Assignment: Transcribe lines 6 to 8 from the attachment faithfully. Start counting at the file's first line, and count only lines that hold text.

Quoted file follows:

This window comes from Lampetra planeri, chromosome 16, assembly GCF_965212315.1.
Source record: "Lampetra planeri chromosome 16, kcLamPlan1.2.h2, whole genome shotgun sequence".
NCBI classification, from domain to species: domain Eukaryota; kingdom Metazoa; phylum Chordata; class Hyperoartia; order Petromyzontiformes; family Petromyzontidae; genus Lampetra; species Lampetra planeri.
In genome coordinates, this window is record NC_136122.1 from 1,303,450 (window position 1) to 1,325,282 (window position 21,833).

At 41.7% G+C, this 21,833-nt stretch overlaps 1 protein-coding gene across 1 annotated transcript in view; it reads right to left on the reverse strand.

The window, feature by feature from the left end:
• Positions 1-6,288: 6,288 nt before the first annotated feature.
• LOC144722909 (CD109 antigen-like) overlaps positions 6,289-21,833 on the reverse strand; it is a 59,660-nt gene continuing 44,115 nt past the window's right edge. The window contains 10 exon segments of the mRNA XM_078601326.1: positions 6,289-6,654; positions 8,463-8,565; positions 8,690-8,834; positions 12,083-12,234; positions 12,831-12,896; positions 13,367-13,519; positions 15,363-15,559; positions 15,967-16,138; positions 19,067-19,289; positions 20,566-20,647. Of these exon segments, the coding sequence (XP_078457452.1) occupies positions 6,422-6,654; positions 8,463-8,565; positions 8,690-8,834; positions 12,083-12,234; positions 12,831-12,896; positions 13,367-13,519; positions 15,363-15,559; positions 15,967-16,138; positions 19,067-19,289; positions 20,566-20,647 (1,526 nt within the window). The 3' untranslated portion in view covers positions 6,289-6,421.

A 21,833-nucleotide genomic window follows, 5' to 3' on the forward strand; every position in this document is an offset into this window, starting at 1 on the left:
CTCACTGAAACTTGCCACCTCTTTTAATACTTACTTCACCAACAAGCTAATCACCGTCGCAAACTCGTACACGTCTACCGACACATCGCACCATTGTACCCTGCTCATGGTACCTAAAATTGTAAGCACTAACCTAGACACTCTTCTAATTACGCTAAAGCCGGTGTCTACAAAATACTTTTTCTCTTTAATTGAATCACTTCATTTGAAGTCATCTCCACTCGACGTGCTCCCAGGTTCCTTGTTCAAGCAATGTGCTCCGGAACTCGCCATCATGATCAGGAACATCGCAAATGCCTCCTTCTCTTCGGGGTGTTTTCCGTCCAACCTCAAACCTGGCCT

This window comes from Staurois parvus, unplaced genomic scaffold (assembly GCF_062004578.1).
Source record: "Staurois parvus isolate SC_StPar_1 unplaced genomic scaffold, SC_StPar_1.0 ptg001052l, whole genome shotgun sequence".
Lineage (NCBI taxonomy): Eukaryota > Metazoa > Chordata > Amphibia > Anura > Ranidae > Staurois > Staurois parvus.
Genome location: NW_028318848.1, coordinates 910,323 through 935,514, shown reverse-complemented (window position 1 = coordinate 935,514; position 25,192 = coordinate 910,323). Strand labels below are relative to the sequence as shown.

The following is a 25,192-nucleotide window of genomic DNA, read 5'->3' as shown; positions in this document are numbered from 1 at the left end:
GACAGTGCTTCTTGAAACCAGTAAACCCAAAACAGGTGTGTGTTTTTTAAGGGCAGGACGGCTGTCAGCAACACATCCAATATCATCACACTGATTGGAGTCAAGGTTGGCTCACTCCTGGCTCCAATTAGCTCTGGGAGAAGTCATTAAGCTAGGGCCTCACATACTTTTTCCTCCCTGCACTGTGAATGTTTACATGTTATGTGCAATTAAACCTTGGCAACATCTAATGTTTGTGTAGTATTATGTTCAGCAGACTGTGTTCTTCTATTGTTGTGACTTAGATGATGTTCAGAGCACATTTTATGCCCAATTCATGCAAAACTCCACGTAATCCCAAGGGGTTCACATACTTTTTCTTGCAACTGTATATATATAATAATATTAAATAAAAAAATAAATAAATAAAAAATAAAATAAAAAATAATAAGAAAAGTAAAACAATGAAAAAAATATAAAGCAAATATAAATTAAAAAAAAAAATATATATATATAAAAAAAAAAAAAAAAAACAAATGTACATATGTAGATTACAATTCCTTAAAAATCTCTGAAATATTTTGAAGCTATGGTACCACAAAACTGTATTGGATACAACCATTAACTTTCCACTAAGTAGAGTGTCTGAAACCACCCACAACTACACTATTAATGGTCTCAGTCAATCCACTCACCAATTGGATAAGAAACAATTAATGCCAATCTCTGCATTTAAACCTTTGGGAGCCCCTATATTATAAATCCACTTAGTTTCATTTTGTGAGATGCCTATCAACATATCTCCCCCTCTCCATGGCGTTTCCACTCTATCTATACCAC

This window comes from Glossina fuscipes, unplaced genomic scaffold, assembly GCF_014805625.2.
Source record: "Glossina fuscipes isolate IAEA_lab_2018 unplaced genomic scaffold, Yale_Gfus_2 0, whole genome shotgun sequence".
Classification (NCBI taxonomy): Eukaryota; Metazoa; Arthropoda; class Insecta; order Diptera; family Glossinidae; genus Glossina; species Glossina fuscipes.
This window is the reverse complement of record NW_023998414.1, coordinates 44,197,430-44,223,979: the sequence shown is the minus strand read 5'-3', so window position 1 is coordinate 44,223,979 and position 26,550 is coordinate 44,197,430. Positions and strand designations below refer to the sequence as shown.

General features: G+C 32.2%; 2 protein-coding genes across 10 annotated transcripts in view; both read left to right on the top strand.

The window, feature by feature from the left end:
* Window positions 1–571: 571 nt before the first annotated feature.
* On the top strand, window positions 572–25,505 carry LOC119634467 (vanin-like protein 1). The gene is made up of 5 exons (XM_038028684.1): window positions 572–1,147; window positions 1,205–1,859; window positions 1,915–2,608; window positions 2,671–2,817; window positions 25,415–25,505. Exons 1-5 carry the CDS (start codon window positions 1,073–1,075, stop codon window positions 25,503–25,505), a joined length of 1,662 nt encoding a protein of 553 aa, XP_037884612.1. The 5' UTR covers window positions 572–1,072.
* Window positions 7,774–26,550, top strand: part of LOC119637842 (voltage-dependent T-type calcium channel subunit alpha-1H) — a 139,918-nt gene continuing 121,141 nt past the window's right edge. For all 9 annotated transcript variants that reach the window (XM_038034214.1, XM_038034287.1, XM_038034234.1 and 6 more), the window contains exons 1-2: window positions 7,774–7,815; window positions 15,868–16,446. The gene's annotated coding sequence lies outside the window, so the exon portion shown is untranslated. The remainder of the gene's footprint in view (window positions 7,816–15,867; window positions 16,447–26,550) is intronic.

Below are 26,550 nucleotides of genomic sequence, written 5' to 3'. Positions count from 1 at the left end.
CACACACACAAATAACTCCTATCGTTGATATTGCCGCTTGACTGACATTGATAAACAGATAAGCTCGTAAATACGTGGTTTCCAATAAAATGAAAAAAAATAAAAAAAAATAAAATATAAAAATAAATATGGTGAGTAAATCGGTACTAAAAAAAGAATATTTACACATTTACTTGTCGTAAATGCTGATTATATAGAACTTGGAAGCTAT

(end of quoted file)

The window, feature by feature from the left end:
• Positions 1-6,288: 6,288 nt before the first annotated feature.
• LOC144722909 (CD109 antigen-like) overlaps positions 6,289-21,833 on the reverse strand; it is a 59,660-nt gene continuing 44,115 nt past the window's right edge. The window contains 10 exon segments of the mRNA XM_078601326.1: positions 6,289-6,654; positions 8,463-8,565; positions 8,690-8,834; positions 12,083-12,234; positions 12,831-12,896; positions 13,367-13,519; positions 15,363-15,559; positions 15,967-16,138; positions 19,067-19,289; positions 20,566-20,647. Of these exon segments, the coding sequence (XP_078457452.1) occupies positions 6,422-6,654; positions 8,463-8,565; positions 8,690-8,834; positions 12,083-12,234; positions 12,831-12,896; positions 13,367-13,519; positions 15,363-15,559; positions 15,967-16,138; positions 19,067-19,289; positions 20,566-20,647 (1,526 nt within the window). The 3' untranslated portion in view covers positions 6,289-6,421.